You might have read in my last post on James Beard nominees that Alan Richman, a contributing writer for GQ magazine since 1986, received three nomations.
That’s nothing. His bio on GQ calls him “the most decorated food writer in America.” He has already won 14 James Beard awards, with 29 nominations overall. A congratulatory post from the GQ editors compared him to Meryl Streep, who has won twice, with 16 nominations.
Richman, who started his writing career as a sports reporter in Philadelphia, eats in restaurants as his main job. In one year he might dine in Bangkok; Ho Chi Minh City, Vietnam; Paris; Beijing; Los Angeles; and New Haven, Connecticut.
He’s a master of the long form, but it must be relative. In an interview with Chow, Richman bemoans its demise.”We’re starting to lose something by stories getting so short,” he said. “I fully understand you can no longer write 10,000 words. Those days are over, and they probably should be.
“But as magazines more and more are turning to the 2,000-word story at the maximum, you lose the sense of adventure and expansiveness. A great story can sweep you away. A great short story can amuse you, but it can’t sweep you away.”
If you’d like to be swept away, read his three stories nominated this year, and see what you can learn from them:
“American Pie,” GQ, June 2009. “Richman traveled more than 20,000 miles across the U.S.A.—the country that makes it best—in a search for the 25 best pizzas.” (How many of us can do that for freelancer pay? The ambitious complexity and length of the assignment floors me.)
“Hillbilly Truffle,” GQ, September 2009. “…What happens when—sacrée merde!—an obsessed Yankee learns to grow black truffles in the scrub woods of Davy Crockett’s Tennessee?” (Ferocious research and analysis of black truffles’ history and appeal.)
“Le Petit Gourmet,”GQ, March 2009. “Between math class, student council, and swim-team practice, 12-year-old David Fishman pursues his true passion: writing reviews of some of New York’s most important restaurants.” (You’ll laugh your head off at his long lead, written in classic Jewish shtick.)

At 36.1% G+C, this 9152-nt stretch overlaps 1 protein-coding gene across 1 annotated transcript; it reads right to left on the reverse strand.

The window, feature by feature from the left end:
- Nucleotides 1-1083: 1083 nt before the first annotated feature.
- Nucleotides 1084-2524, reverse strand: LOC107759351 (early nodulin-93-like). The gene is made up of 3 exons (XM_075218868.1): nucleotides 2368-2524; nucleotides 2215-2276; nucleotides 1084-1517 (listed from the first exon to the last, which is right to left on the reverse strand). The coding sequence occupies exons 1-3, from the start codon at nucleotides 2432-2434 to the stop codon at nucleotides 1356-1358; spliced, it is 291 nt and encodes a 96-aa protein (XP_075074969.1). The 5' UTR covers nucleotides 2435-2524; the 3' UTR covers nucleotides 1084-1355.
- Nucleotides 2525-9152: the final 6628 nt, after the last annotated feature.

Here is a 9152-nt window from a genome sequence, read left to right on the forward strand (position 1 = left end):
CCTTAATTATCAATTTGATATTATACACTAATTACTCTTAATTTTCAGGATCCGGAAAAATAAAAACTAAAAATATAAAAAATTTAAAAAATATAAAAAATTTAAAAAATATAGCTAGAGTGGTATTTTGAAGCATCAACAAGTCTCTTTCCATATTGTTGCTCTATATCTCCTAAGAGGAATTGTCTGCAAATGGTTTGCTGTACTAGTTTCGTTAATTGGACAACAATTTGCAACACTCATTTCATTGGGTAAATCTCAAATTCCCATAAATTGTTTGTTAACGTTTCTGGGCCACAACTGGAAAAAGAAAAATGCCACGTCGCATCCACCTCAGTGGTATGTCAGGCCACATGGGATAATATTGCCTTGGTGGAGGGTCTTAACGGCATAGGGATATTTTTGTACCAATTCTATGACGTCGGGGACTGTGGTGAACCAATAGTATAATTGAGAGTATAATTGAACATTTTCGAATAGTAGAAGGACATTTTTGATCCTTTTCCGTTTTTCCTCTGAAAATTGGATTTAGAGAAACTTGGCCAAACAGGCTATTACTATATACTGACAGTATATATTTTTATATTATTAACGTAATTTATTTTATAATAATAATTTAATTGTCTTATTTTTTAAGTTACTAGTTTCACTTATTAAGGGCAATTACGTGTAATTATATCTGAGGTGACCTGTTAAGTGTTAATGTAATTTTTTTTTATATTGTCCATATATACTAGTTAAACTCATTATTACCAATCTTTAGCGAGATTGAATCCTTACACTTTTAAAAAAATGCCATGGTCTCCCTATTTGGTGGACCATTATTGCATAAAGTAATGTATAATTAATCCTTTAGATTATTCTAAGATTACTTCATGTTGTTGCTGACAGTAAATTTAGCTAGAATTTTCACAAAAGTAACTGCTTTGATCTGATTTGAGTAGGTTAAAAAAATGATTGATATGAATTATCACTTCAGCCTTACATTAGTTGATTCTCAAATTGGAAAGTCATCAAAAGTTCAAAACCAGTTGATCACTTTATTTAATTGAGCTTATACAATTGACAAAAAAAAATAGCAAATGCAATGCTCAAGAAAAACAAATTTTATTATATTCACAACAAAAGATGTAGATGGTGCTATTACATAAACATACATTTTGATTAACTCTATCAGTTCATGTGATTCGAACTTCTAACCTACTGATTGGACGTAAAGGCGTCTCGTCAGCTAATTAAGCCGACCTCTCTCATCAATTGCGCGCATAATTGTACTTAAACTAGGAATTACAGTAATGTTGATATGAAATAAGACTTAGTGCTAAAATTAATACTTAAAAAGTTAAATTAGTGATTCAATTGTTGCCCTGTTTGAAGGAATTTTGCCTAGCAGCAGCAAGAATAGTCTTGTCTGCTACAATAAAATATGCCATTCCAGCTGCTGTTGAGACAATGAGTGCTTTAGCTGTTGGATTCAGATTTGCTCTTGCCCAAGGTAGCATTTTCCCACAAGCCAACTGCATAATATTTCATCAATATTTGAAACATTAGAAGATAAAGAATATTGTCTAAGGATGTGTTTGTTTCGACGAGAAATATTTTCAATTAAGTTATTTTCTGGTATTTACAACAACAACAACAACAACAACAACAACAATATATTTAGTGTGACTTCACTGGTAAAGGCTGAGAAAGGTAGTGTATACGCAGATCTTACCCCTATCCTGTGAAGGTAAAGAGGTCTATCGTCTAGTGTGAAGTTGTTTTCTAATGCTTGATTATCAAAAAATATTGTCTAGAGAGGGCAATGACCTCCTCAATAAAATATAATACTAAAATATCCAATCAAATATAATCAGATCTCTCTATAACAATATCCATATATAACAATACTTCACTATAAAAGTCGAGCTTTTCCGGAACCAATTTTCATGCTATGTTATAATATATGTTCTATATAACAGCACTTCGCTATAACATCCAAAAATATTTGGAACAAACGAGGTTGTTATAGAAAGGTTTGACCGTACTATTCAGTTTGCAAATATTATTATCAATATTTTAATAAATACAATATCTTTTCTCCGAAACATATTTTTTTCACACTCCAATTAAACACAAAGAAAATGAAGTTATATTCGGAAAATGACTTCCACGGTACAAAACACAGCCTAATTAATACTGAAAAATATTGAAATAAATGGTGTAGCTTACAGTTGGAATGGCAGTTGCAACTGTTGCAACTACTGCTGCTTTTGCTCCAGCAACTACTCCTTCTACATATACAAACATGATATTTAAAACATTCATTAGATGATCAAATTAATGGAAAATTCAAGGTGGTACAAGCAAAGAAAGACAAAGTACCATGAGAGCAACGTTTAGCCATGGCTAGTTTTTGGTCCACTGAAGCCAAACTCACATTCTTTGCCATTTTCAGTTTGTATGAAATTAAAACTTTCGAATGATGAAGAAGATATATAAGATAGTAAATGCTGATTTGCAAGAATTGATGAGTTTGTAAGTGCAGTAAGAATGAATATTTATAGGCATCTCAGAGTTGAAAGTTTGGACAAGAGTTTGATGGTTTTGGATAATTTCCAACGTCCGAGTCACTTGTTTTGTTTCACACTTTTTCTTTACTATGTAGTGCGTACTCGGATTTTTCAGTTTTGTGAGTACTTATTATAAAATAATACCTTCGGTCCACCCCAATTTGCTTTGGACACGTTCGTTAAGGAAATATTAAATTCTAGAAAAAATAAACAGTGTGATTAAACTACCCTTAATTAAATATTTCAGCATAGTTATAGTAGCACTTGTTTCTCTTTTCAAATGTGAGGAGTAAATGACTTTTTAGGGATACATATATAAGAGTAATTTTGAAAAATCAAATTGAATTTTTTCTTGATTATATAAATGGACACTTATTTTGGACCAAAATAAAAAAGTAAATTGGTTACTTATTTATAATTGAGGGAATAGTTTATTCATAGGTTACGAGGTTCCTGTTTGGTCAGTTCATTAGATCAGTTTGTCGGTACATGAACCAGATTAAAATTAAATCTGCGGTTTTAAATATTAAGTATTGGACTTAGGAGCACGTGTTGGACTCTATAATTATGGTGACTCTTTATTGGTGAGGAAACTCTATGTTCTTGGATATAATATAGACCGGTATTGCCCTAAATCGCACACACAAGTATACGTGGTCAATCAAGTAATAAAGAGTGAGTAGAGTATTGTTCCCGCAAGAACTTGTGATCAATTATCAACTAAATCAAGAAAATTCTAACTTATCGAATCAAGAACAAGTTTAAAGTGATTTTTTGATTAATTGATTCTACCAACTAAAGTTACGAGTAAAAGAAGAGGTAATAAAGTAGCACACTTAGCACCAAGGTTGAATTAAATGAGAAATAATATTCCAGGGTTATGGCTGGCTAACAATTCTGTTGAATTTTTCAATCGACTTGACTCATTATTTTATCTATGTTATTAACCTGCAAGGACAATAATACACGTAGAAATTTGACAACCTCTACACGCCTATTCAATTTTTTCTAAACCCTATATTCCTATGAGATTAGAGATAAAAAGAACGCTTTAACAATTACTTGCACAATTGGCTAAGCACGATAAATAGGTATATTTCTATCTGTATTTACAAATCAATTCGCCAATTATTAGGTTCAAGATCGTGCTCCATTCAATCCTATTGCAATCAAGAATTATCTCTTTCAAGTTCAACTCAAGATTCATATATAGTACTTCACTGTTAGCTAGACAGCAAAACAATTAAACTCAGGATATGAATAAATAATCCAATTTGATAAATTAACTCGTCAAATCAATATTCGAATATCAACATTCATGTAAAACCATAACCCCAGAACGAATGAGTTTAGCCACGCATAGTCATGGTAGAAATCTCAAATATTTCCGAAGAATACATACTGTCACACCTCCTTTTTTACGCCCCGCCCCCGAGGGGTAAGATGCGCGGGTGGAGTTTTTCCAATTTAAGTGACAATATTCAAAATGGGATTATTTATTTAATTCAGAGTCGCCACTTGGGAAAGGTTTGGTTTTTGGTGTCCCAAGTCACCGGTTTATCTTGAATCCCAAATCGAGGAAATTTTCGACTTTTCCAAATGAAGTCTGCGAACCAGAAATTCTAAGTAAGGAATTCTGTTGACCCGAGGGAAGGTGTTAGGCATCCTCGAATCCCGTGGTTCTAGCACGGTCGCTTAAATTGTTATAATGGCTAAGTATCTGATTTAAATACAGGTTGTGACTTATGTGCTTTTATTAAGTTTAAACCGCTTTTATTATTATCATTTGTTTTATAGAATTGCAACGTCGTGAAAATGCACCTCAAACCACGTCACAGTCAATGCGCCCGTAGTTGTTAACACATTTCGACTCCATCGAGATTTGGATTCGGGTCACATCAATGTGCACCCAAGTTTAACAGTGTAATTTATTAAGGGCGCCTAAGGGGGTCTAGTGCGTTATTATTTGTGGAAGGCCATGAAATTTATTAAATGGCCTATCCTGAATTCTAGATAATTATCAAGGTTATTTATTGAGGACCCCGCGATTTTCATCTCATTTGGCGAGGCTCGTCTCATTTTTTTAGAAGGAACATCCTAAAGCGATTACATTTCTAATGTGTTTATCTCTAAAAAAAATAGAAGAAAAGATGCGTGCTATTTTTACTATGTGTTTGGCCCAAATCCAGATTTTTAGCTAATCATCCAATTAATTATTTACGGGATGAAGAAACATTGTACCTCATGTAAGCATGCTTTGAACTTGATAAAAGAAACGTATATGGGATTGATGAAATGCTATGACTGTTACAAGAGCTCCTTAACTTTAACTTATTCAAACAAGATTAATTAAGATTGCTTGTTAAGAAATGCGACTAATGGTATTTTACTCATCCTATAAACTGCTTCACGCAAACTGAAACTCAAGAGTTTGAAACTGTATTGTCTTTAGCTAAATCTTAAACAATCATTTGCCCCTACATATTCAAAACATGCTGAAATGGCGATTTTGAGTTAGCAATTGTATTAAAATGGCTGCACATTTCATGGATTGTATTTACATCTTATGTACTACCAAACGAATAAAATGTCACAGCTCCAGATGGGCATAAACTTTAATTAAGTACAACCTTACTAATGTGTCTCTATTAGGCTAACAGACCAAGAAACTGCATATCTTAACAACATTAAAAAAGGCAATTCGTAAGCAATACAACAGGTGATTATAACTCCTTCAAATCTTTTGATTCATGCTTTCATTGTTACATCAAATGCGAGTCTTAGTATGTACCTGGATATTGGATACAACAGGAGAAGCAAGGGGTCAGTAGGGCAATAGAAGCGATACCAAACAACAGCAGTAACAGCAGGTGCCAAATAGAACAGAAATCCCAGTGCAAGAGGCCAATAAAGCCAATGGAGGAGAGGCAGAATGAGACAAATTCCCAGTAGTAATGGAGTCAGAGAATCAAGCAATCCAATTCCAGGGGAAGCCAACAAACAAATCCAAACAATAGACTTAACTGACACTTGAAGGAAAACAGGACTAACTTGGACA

You’ll notice how much work he pours into each story, his whip-smarts, and how his personality comes through. How would he describe his voice? Here’s what he said when I interviewed him for Will Write for Food: “I’m a diffident, cranky, New York guy who walks into a restaurant and waits to see how he’s going to be abused. I’m a passive-agressive guy who gets the last word. I am someone to whom things happen. Writers should take a a passive role so readers feel represented.”
He didn’t say anything about being hilarious, intensely passionate about whatever the topic happens to be, and opinionated. “Buffalo mozzarella” he sniffs in American Pie, “is pizza’s second-worst topping, exceeded only by whole anchovies—no hot, smelly fish on my pies, thank you.”
If you’re lucky enough to live in New York (and you’re loaded), you could take his class at the French Culinary Institute ($1,050), where he is the Dean of Food Journalism. When asked what he teaches, he explained to Chow:
“There are three stages to food writing. There is the planning, which takes an enormous amount of time to do well—so many phone calls, so many people to talk to, so many reservations. There is the writing, which is hard. You have to create your own story; there’s no automatic story, no natural outline. The third part is the traveling and the eating. And that’s really easy. There’s a lot that’s hard about preparing, about writing, but covering food and travel is about as good a job as you can have.”
Now that you know a little more about Richman, do you think it’s possible to get writing gigs like this today? Is he part of an increasingly rarefied group of writers that will not be replaced, or can we hope to hear more from a new generation?